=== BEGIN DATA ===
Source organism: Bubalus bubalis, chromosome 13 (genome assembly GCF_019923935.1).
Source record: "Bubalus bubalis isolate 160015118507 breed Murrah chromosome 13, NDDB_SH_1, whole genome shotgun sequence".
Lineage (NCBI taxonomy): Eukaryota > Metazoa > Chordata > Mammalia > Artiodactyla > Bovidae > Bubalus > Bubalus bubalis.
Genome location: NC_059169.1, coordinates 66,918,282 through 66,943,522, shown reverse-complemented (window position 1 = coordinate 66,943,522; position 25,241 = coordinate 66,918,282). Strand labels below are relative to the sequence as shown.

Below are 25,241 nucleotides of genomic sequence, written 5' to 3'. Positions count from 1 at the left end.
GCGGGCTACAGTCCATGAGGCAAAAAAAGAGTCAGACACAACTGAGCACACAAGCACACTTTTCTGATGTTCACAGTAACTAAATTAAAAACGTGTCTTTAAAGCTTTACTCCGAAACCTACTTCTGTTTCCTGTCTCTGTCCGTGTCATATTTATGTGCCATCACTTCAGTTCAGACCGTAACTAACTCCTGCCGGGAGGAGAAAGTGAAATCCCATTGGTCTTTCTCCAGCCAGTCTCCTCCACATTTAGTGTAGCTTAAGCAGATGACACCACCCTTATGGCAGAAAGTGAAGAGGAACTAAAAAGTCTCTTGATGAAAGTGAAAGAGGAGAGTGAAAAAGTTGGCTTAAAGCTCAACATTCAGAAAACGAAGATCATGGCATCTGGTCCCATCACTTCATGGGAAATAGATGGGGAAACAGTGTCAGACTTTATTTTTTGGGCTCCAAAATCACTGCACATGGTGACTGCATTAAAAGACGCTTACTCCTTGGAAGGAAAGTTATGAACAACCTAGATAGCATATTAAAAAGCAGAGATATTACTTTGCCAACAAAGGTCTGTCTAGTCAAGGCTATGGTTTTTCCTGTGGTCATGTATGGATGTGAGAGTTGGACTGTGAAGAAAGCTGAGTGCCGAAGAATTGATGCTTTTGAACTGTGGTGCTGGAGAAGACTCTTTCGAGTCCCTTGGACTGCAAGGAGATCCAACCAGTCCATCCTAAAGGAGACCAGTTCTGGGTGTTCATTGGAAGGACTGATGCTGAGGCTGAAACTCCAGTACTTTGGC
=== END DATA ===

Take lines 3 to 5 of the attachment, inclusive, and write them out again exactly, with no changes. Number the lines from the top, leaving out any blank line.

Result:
Lineage (NCBI taxonomy): Eukaryota > Metazoa > Chordata > Mammalia > Artiodactyla > Bovidae > Bubalus > Bubalus bubalis.
Genome location: NC_059169.1, coordinates 66,918,282 through 66,943,522, shown reverse-complemented (window position 1 = coordinate 66,943,522; position 25,241 = coordinate 66,918,282). Strand labels below are relative to the sequence as shown.

Below are 25,241 nucleotides of genomic sequence, written 5' to 3'. Positions count from 1 at the left end.